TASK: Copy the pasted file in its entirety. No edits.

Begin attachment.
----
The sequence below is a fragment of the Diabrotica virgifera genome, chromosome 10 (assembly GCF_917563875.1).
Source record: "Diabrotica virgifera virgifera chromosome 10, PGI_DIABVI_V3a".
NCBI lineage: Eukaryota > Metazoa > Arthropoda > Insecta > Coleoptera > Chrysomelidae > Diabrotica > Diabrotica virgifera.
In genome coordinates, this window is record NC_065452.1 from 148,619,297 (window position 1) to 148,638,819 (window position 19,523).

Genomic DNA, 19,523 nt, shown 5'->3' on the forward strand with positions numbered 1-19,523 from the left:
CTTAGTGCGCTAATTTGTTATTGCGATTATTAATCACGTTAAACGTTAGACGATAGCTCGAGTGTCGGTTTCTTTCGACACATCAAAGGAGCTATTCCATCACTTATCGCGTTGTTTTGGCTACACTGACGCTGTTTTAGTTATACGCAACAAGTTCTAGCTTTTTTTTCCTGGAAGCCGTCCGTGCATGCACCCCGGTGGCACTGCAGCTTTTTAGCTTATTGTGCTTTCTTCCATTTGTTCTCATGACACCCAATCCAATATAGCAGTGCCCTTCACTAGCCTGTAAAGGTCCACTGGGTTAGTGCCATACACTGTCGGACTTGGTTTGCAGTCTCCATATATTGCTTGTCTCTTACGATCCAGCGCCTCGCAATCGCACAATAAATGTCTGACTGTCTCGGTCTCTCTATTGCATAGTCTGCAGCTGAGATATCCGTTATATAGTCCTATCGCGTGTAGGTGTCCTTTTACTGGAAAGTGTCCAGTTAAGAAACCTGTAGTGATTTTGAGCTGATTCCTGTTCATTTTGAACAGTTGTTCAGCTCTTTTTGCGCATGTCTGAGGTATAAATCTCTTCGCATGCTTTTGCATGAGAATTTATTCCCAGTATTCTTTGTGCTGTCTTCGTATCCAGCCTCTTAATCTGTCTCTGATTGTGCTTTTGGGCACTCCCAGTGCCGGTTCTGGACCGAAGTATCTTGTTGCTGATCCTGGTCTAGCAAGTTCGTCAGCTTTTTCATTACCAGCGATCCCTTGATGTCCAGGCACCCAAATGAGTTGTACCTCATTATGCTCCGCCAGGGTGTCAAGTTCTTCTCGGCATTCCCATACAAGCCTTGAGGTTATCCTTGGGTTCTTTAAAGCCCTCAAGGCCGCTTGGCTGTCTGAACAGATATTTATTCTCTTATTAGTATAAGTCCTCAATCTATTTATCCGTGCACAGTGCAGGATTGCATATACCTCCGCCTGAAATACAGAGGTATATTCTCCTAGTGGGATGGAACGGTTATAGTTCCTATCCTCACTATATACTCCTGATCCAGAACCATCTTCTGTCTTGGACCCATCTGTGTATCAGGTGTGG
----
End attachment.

The sequence below is a fragment of the Diabrotica virgifera genome, chromosome 10 (assembly GCF_917563875.1).
Source record: "Diabrotica virgifera virgifera chromosome 10, PGI_DIABVI_V3a".
NCBI lineage: Eukaryota > Metazoa > Arthropoda > Insecta > Coleoptera > Chrysomelidae > Diabrotica > Diabrotica virgifera.
In genome coordinates, this window is record NC_065452.1 from 148,619,297 (window position 1) to 148,638,819 (window position 19,523).

Genomic DNA, 19,523 nt, shown 5'->3' on the forward strand with positions numbered 1-19,523 from the left:
CTTAGTGCGCTAATTTGTTATTGCGATTATTAATCACGTTAAACGTTAGACGATAGCTCGAGTGTCGGTTTCTTTCGACACATCAAAGGAGCTATTCCATCACTTATCGCGTTGTTTTGGCTACACTGACGCTGTTTTAGTTATACGCAACAAGTTCTAGCTTTTTTTTCCTGGAAGCCGTCCGTGCATGCACCCCGGTGGCACTGCAGCTTTTTAGCTTATTGTGCTTTCTTCCATTTGTTCTCATGACACCCAATCCAATATAGCAGTGCCCTTCACTAGCCTGTAAAGGTCCACTGGGTTAGTGCCATACACTGTCGGACTTGGTTTGCAGTCTCCATATATTGCTTGTCTCTTACGATCCAGCGCCTCGCAATCGCACAATAAATGTCTGACTGTCTCGGTCTCTCTATTGCATAGTCTGCAGCTGAGATATCCGTTATATAGTCCTATCGCGTGTAGGTGTCCTTTTACTGGAAAGTGTCCAGTTAAGAAACCTGTAGTGATTTTGAGCTGATTCCTGTTCATTTTGAACAGTTGTTCAGCTCTTTTTGCGCATGTCTGAGGTATAAATCTCTTCGCATGCTTTTGCATGAGAATTTATTCCCAGTATTCTTTGTGCTGTCTTCGTATCCAGCCTCTTAATCTGTCTCTGATTGTGCTTTTGGGCACTCCCAGTGCCGGTTCTGGACCGAAGTATCTTGTTGCTGATCCTGGTCTAGCAAGTTCGTCAGCTTTTTCATTACCAGCGATCCCTTGATGTCCAGGCACCCAAATGAGTTGTACCTCATTATGCTCCGCCAGGGTGTCAAGTTCTTCTCGGCATTCCCATACAAGCCTTGAGGTTATCCTTGGGTTCTTTAAAGCCCTCAAGGCCGCTTGGCTGTCTGAACAGATATTTATTCTCTTATTAGTATAAGTCCTCAATCTATTTATCCGTGCACAGTGCAGGATTGCATATACCTCCGCCTGAAATACAGAGGTATATTCTCCTAGTGGGATGGAACGGTTATAGTTCCTATCCTCACTATATACTCCTGATCCAGAACCATCTTCTGTCTTGGACCCATCTGTGTATCAGGTGTGG